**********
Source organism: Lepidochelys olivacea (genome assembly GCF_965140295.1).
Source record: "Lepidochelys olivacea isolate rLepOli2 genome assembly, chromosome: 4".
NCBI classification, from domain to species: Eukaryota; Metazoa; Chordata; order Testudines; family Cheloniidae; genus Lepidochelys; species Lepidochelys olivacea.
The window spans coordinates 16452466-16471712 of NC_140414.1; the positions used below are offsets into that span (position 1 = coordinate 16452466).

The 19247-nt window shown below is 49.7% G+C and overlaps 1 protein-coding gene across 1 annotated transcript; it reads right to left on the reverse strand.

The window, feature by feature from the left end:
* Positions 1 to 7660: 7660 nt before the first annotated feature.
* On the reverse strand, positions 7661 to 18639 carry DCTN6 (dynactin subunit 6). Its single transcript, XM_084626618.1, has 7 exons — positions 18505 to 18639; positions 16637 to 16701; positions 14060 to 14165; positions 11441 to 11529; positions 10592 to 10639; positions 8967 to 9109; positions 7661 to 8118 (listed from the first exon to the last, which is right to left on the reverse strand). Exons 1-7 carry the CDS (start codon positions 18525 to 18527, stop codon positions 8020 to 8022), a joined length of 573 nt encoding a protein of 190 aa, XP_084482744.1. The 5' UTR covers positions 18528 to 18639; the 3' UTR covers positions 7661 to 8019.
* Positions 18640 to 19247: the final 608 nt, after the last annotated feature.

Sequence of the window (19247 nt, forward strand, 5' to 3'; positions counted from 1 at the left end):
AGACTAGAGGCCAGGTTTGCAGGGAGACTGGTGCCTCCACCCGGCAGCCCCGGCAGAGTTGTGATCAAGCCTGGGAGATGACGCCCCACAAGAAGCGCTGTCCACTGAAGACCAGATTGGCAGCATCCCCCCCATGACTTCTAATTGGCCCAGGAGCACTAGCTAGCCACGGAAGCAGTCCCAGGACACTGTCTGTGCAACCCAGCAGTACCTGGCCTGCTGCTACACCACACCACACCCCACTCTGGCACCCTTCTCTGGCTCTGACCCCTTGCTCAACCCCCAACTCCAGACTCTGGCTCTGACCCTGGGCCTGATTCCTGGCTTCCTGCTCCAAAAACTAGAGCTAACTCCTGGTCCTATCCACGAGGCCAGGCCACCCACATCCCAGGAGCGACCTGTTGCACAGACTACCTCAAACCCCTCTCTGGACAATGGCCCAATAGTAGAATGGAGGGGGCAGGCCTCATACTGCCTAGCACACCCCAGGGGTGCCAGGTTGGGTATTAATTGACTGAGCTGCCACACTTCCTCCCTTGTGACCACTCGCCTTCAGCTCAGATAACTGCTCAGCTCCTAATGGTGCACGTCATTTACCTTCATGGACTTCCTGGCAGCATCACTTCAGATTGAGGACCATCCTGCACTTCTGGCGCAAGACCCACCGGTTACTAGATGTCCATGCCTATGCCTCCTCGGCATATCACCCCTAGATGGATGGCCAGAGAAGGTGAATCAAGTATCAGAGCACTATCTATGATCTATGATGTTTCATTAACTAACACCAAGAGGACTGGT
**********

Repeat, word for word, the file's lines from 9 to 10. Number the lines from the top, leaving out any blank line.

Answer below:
* Positions 18640 to 19247: the final 608 nt, after the last annotated feature.

Sequence of the window (19247 nt, forward strand, 5' to 3'; positions counted from 1 at the left end):